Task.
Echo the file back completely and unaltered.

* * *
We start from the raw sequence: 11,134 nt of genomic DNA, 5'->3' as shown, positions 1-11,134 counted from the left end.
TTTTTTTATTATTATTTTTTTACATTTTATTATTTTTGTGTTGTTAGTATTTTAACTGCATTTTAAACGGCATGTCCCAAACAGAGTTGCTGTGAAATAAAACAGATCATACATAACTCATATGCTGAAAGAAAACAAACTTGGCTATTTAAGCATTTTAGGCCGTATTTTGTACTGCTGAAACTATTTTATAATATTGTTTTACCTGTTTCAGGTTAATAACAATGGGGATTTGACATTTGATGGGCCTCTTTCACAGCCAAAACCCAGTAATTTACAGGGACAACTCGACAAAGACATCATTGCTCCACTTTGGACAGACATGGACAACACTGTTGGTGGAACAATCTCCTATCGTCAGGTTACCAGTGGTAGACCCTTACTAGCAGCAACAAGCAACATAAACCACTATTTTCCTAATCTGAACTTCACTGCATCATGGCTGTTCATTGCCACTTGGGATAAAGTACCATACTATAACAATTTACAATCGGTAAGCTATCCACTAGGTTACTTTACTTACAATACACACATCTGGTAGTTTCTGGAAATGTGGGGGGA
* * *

We start from the raw sequence: 11,134 nt of genomic DNA, 5'->3' as shown, positions 1-11,134 counted from the left end.
TTTTTTTATTATTATTTTTTTACATTTTATTATTTTTGTGTTGTTAGTATTTTAACTGCATTTTAAACGGCATGTCCCAAACAGAGTTGCTGTGAAATAAAACAGATCATACATAACTCATATGCTGAAAGAAAACAAACTTGGCTATTTAAGCATTTTAGGCCGTATTTTGTACTGCTGAAACTATTTTATAATATTGTTTTACCTGTTTCAGGTTAATAACAATGGGGATTTGACATTTGATGGGCCTCTTTCACAGCCAAAACCCAGTAATTTACAGGGACAACTCGACAAAGACATCATTGCTCCACTTTGGACAGACATGGACAACACTGTTGGTGGAACAATCTCCTATCGTCAGGTTACCAGTGGTAGACCCTTACTAGCAGCAACAAGCAACATAAACCACTATTTTCCTAATCTGAACTTCACTGCATCATGGCTGTTCATTGCCACTTGGGATAAAGTACCATACTATAACAATTTACAATCGGTAAGCTATCCACTAGGTTACTTTACTTACAATACACACATCTGGTAGTTTCTGGAAATGTGGGGGGA